Denver school board member Tay Anderson filed a defamation lawsuit Wednesday against local nonprofit Black Lives Matter 5280, its leadership and two other people who accused him of perpetrating sexual assault — claims an independent investigation found to be unsubstantiated.
The lawsuit filed in Denver District Court is the latest development in an eight-month saga that began in March when Black Lives Matter 5280 claimed in a written statement on social media that a woman who wished to remain anonymous had approached the organization and accused Anderson of sexually assaulting her.
The allegation — and others that followed — eventually led Denver Public Schools to commission an independent investigation into Anderson’s behavior. In September, the investigators issued a report saying they could not substantiate any of the sexual assault allegations against Anderson.
They did, however, say they discovered that Anderson had flirted online with a 16-year-old student and penned “coercive” social media posts, behavior that the school board deemed “unbecoming of a board member.” Denver Public Schools’ Board of Education board subsequently censured Anderson.
“Armed with no evidence, no victims, no witnesses and only baseless accusations conjured from their own twisted minds, defendants laid siege to Anderson’s life and reputation such that within months the once sanguine and energetic young Anderson shrank into a dejected, listless version of himself struggling against the impulse to end his own life,” the lawsuit reads.
In addition to Black Lives Matter 5280 and its leadership, Anderson also names DPS parent Mary-Katherine Brooks Fleming as a defendant in the lawsuit. Brooks Fleming testified before a state legislative committee in May that she was aware of 62 students who had been sexually assaulted, raped or subjected to sexual misconduct by Anderson, though she did not name him in her speech at the time. The school board later said Brooks Fleming had been referring to Anderson.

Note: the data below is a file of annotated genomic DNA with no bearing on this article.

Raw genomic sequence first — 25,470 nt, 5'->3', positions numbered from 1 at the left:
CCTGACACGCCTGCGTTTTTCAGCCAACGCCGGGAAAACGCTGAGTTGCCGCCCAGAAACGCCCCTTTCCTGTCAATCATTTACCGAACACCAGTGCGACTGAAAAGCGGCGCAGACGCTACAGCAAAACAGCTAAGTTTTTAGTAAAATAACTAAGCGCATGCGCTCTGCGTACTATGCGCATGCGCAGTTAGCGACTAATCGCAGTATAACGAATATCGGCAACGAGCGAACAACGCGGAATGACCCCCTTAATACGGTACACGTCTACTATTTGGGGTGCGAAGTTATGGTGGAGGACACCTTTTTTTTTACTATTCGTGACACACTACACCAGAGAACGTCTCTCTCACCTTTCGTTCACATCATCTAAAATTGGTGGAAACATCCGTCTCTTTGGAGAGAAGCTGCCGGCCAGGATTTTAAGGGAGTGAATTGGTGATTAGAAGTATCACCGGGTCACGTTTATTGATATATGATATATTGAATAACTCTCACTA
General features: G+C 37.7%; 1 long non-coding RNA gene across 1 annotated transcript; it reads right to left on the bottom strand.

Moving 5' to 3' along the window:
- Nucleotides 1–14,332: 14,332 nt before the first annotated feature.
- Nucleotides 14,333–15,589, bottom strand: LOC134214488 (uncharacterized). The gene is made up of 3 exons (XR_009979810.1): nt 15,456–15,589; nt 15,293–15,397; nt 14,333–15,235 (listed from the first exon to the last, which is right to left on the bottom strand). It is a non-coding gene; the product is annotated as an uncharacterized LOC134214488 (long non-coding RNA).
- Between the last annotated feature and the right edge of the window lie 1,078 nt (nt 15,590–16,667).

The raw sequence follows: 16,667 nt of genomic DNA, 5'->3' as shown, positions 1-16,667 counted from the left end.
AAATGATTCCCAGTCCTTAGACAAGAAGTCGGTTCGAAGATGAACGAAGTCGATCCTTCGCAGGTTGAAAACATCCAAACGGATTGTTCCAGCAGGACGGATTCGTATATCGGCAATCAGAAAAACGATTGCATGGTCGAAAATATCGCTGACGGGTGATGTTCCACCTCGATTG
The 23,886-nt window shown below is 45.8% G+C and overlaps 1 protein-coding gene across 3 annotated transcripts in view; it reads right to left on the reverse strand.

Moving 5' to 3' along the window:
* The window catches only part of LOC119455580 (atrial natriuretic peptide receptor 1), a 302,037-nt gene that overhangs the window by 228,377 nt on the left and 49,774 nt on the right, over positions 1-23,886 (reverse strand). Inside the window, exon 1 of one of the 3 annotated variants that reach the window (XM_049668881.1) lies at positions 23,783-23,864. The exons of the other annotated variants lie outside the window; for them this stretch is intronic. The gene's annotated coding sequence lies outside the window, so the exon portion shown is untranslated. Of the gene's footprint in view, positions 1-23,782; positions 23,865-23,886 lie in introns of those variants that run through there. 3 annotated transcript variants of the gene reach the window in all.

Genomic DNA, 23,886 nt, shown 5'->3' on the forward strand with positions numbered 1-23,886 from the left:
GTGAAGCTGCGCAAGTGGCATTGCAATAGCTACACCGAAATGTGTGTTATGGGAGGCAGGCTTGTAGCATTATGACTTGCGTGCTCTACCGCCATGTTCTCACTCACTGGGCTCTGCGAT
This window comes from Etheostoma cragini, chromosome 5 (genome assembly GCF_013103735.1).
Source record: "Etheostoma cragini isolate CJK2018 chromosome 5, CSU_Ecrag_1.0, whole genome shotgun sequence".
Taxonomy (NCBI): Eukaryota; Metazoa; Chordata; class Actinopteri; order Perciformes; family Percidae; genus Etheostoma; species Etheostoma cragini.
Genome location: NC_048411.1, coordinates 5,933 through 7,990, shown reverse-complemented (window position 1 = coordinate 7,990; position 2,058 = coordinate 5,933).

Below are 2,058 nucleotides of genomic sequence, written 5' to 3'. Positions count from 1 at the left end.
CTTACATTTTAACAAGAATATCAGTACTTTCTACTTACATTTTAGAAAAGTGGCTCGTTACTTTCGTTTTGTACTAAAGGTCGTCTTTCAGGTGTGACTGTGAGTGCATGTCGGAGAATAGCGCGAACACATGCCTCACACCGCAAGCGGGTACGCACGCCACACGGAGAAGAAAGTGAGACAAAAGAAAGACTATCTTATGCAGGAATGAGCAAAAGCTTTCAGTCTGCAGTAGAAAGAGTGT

The school district’s independent investigation found Brooks Fleming’s claims to be “objectively implausible on their face.”
Anderson did not return a request for comment Wednesday and his attorney, Issa Israel, declined to comment.
“I did not come to this decision lightly and it pains me to once again bring attention to this traumatic experience, but I’m a victim of false allegations that almost took my life,” Anderson said on Twitter.
In the lawsuit, Anderson alleges he suffered more than $1 million in damages, and alleges that leaders at Black Lives Matter 5280 put out false information about him because they didn’t want to share “the proverbial spotlight” with him in activism circles.
Representatives for Black Lives Matter 5280 and defendants Apryl Alexander, Amy Brown, Ari Lipscomb and Michael Diaz Rivera — identified in the lawsuit as BLM 5280 leadership — did not return requests for comment Wednesday. Brooks Fleming did not return a request for comment.
Defendant Jeeva Senthilnathan’s attorney, Ruchi Kapoor, said Wednesday she had not spoken to her client about the lawsuit and declined to comment.
Senthilnathan is a college student who has unsuccessfully run for Parker Town Council and is active in social justice causes. In October, she posted a lengthy Facebook video and statement in which she talked about Anderson’s treatment of women. She later said that Anderson’s lawyer had sent her a cease-and-desist letter and threatened to sue her.
Senthilnathan then posted her own lawyer’s letter in response that said his threats of a lawsuit were meritless and only an attempt to chill free speech.
“Because you remain a publicly elected official, despite the school board’s vote to censure you in September 2021, the burden remains on you to prove actual damages resulting from Ms. Senthilnathan’s statements,” Kapoor wrote at the time.
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